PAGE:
Talk:Extreme Makeover: Home Edition

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Name & Format[edit]

Who came up with the name and format of the show? —Preceding unsigned comment added by (talk) 15:49, 28 December 2009 (UTC)

Hi my name is jacquelyn taulbee and my fiancé is captain bobby spencer of the clay city ky fire dpet. These men and women give their life for people. They give up their time with their families to volunteer their life and time to help people in car wrecks homes that are burning and they run in burning buildings to save people not even thinking bout their self. They put their own life on the line for other people that dont even think about the dept until they need them.

    They are in need of their dept to be updated and they need proper gear that they can not afford they do not get paid for what they do they are all volunteers and they are incredible in what they do. I never realized how much they do until my fiancé showed me and opened my eyes. I am amazed by their will and the care they show on every call they recive. They all are like family and they love what they do. They are passionate about what they do. They just need alittle help and thats what i am ask you for. If you want to contact me my number is 6064814419  Nikia84 (talk) 19:26, 19 June 2017 (UTC)

Cost procedures[edit]

I'm curious if anyone knows how the financial situation works between the network and the family. I would assume that ABC would have to buy the house and land in order to do the renovations to the extent that they do. Futhermore the property tax that the family would be left with could be too much for many of them. Are there contractual agreements for ABC to pay the tax? Is the family required to live there for a specified period of time before they can sell it and move someplace less costly? Anyone know the answers to these questions?—Preceding unsigned comment added by Schalicto (talkcontribs) 12:30, 18 August 2005

Having indirectly worked with the show, and seen two homes here locally get 'made over", it is run kinda like the story of "Stone Soup"... ABC and the producers pick a family, and then go to the businesses and people of that community, and beg for donations of time, labor, materials, and, oh yeah, money. No contracts exist to my knowledge regarding home resale or tax liabilities. ABC sets it all up, has everyone pay for the bulk of it, and takes all the credit. Check-Six 02:02, 27 February 2006 (UTC)

I can't speak for local laws on property taxes, but the federal gift tax is avoided by a loophole that allows for the tax-free "improvement" of rental property. In essence, ABC rents the property from the family for the week. The family is payed in improvements to the property. In this case, the improvement is usually the demolition and construction of a new house. 05:17, 25 March 2006 (UTC)

From what I understand, the "rent" they are given is substantial enough to set up a situation where the interest pays off the difference between the new property tax and what they had before. However, I don't have proof of this anywhere. (talk) 08:46, 11 September 2008 (UTC)


This page is in need of an update -- grammar errors, cast members, etc...

My question is this: Most of these families are having serious financial problems. They're struggling to pay their bills, including the mortgage. Yes, ABC is doing great things to improve their homes and lifestyles...BUT....their financial situations are still the same, right? I've seen several shows where the builder works to pay off the mortgage, but not on every episode.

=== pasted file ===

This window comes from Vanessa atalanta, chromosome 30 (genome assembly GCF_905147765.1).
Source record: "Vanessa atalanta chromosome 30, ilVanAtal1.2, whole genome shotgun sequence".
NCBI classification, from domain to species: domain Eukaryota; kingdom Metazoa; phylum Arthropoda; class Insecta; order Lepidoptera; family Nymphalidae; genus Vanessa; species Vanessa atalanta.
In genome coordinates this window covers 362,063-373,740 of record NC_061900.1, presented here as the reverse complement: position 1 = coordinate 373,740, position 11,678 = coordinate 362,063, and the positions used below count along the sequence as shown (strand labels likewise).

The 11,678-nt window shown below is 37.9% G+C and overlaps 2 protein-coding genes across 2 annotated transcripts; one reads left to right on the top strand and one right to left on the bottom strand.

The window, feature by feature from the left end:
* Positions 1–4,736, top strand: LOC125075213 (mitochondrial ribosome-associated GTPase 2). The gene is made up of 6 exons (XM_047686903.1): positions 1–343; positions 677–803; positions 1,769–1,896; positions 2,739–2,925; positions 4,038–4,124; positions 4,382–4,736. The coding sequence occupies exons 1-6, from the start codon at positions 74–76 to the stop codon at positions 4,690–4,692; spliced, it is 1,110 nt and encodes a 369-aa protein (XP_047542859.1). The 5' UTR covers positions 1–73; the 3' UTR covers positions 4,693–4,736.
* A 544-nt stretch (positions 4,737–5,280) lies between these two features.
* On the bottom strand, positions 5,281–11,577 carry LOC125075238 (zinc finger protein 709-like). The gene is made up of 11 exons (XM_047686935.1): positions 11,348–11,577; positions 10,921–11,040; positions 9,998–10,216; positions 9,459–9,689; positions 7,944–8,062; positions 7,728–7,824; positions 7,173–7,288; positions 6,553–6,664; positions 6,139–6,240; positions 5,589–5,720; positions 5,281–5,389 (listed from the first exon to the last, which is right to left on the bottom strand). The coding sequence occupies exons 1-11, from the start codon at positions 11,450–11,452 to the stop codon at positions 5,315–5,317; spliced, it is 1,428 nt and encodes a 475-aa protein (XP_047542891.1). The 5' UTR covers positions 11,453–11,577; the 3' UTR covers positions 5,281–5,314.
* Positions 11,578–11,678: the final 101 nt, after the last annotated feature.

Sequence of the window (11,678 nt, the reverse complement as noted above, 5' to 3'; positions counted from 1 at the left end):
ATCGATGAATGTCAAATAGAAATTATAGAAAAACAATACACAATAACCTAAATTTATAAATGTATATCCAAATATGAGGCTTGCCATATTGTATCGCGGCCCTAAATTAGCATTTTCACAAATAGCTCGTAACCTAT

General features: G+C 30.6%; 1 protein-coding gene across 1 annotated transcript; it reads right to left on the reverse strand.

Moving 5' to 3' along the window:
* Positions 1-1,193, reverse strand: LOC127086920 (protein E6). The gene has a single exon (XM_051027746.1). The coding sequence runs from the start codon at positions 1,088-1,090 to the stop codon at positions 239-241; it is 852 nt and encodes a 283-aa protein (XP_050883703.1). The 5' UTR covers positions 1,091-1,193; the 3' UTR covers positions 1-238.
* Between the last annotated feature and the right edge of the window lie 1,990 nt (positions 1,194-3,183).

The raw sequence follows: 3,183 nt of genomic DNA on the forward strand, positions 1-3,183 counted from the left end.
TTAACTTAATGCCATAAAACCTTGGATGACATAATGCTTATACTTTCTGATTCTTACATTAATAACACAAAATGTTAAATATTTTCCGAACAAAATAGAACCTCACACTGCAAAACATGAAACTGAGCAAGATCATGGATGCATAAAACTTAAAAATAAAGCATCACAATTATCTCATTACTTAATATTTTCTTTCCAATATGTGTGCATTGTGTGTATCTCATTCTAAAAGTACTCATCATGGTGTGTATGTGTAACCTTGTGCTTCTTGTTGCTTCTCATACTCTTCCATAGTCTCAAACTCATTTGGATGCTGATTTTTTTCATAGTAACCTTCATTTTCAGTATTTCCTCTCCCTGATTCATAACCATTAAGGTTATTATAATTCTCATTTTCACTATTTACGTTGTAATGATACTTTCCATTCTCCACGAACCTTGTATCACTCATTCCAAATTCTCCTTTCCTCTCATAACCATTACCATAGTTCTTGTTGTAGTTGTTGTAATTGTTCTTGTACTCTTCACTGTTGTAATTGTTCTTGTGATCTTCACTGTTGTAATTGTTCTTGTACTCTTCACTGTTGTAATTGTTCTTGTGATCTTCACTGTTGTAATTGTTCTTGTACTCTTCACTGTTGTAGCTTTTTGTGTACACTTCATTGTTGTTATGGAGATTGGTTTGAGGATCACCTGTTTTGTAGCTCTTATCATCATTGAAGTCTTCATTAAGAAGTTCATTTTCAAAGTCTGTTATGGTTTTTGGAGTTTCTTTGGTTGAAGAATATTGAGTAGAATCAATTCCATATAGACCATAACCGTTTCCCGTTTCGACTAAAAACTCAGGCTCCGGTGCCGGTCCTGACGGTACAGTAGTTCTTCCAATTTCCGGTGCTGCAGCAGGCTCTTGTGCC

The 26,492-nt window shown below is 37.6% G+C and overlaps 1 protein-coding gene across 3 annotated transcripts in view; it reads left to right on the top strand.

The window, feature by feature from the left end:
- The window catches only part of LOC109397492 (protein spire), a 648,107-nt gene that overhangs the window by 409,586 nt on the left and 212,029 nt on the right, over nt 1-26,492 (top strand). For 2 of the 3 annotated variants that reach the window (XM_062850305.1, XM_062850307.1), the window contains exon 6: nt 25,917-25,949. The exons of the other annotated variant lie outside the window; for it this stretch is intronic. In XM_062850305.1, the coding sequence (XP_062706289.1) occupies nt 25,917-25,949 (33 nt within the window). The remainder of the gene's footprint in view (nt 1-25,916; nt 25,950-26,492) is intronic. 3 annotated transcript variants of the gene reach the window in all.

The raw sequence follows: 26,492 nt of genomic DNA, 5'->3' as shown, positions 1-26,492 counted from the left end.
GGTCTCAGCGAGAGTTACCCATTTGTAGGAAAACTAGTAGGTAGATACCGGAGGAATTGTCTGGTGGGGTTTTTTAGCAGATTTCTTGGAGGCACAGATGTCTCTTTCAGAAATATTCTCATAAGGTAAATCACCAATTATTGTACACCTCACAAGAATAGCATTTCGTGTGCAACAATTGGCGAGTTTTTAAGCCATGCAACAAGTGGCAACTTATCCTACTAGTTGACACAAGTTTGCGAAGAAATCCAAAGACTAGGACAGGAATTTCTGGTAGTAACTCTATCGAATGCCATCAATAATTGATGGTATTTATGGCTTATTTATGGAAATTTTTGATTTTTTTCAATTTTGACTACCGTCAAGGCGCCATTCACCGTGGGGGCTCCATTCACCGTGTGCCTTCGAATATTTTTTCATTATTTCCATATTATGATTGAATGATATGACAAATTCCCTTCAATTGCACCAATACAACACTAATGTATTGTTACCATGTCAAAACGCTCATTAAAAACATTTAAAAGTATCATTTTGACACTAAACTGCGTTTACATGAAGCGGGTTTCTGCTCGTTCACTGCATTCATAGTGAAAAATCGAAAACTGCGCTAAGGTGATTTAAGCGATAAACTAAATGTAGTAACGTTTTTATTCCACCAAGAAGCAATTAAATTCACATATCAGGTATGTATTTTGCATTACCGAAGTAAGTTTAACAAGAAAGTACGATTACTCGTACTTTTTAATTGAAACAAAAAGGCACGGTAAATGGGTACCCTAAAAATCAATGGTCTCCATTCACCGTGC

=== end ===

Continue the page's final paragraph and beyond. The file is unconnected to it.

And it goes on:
As to answer this question, the truth of the matter is that the financial problems these families are suffering from are no different from the ones millions of other families have been facing since the recession. Not too long ago there was an article about how Larry and Judy Vardon of Oak Park, MI nearly lost their house built by the show to foreclosure. The root of this problem was not the makeover itself, but the fact that the main source of income for the family was Larry's job in Detroit's auto industry. He was among thousands of workers in that industry laid off during the recession. Another example was the Wafford Family. The family was in hundreds of thousands of dollars in debt and they came close to losing the house over an error in the loan they had taken out. The bank noted that the problem was not because of the makeover, but because of a lack of financial planning, which for a family of nine can quickly get out of control. —Preceding unsigned comment added by (talk) 00:41, 22 May 2011 (UTC)


I am the one who wrote the sections on the criticism because I feel that a lot of people are missing the point of the show. I've been an avid viewer since the show started, have volunteered twice with them, and have had discussions with Ty, some of the designers and crew. The reason I support this show is because they promote values which I believe are going to go extinct if programs like this stop advocating them. I take it seriously to point out the true intentions of the show to people who just don't seem to get the picture.

First, they advocate helping families in need in a smart, productive manner. When I say smart manner of helping people, I mean that they help families who give of themselves towards others in order to promote the common good, such as those who participate in groups and organizations which support others struggling with challenges such as grieving, illnesses, disabilities and other handicaps. Other good reasons these families are chosen are to advocate against criminal activity such as drunk driving and domestic violence, advocate for supporting and honoring veterans, police, firefighters and other law enforcement which keep the public safe. Each episode is written out to have one of these lessons tucked within it.